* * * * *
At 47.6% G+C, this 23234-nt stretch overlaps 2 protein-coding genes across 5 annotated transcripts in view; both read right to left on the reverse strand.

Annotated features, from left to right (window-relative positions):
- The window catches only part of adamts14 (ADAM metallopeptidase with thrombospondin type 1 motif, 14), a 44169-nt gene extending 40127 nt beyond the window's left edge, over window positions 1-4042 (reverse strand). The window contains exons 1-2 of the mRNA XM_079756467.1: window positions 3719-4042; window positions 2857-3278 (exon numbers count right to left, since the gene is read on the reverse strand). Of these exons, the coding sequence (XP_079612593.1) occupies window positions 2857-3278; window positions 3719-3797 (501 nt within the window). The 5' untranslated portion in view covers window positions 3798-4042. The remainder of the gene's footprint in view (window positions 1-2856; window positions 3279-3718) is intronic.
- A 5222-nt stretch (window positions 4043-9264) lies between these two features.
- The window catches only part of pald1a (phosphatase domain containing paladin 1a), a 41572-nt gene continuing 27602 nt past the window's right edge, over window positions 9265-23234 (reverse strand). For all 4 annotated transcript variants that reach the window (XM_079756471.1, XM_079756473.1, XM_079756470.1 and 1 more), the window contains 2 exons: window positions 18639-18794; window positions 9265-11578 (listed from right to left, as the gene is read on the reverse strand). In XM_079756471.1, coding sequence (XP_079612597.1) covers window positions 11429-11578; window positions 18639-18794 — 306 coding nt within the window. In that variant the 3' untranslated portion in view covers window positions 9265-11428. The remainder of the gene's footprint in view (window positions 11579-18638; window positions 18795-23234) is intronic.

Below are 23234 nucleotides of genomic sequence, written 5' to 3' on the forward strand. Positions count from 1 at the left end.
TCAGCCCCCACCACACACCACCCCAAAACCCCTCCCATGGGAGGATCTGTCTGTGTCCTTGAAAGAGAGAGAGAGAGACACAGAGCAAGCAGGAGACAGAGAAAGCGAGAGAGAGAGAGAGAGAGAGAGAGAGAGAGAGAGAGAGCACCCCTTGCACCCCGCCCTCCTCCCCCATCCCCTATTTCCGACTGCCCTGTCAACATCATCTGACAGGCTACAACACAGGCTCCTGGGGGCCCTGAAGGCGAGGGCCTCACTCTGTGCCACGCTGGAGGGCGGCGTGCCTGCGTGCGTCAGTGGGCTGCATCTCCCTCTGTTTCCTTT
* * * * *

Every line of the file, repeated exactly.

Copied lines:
At 47.6% G+C, this 23234-nt stretch overlaps 2 protein-coding genes across 5 annotated transcripts in view; both read right to left on the reverse strand.

Annotated features, from left to right (window-relative positions):
- The window catches only part of adamts14 (ADAM metallopeptidase with thrombospondin type 1 motif, 14), a 44169-nt gene extending 40127 nt beyond the window's left edge, over window positions 1-4042 (reverse strand). The window contains exons 1-2 of the mRNA XM_079756467.1: window positions 3719-4042; window positions 2857-3278 (exon numbers count right to left, since the gene is read on the reverse strand). Of these exons, the coding sequence (XP_079612593.1) occupies window positions 2857-3278; window positions 3719-3797 (501 nt within the window). The 5' untranslated portion in view covers window positions 3798-4042. The remainder of the gene's footprint in view (window positions 1-2856; window positions 3279-3718) is intronic.
- A 5222-nt stretch (window positions 4043-9264) lies between these two features.
- The window catches only part of pald1a (phosphatase domain containing paladin 1a), a 41572-nt gene continuing 27602 nt past the window's right edge, over window positions 9265-23234 (reverse strand). For all 4 annotated transcript variants that reach the window (XM_079756471.1, XM_079756473.1, XM_079756470.1 and 1 more), the window contains 2 exons: window positions 18639-18794; window positions 9265-11578 (listed from right to left, as the gene is read on the reverse strand). In XM_079756471.1, coding sequence (XP_079612597.1) covers window positions 11429-11578; window positions 18639-18794 — 306 coding nt within the window. In that variant the 3' untranslated portion in view covers window positions 9265-11428. The remainder of the gene's footprint in view (window positions 11579-18638; window positions 18795-23234) is intronic.

Below are 23234 nucleotides of genomic sequence, written 5' to 3' on the forward strand. Positions count from 1 at the left end.
TCAGCCCCCACCACACACCACCCCAAAACCCCTCCCATGGGAGGATCTGTCTGTGTCCTTGAAAGAGAGAGAGAGAGACACAGAGCAAGCAGGAGACAGAGAAAGCGAGAGAGAGAGAGAGAGAGAGAGAGAGAGAGAGAGAGAGCACCCCTTGCACCCCGCCCTCCTCCCCCATCCCCTATTTCCGACTGCCCTGTCAACATCATCTGACAGGCTACAACACAGGCTCCTGGGGGCCCTGAAGGCGAGGGCCTCACTCTGTGCCACGCTGGAGGGCGGCGTGCCTGCGTGCGTCAGTGGGCTGCATCTCCCTCTGTTTCCTTT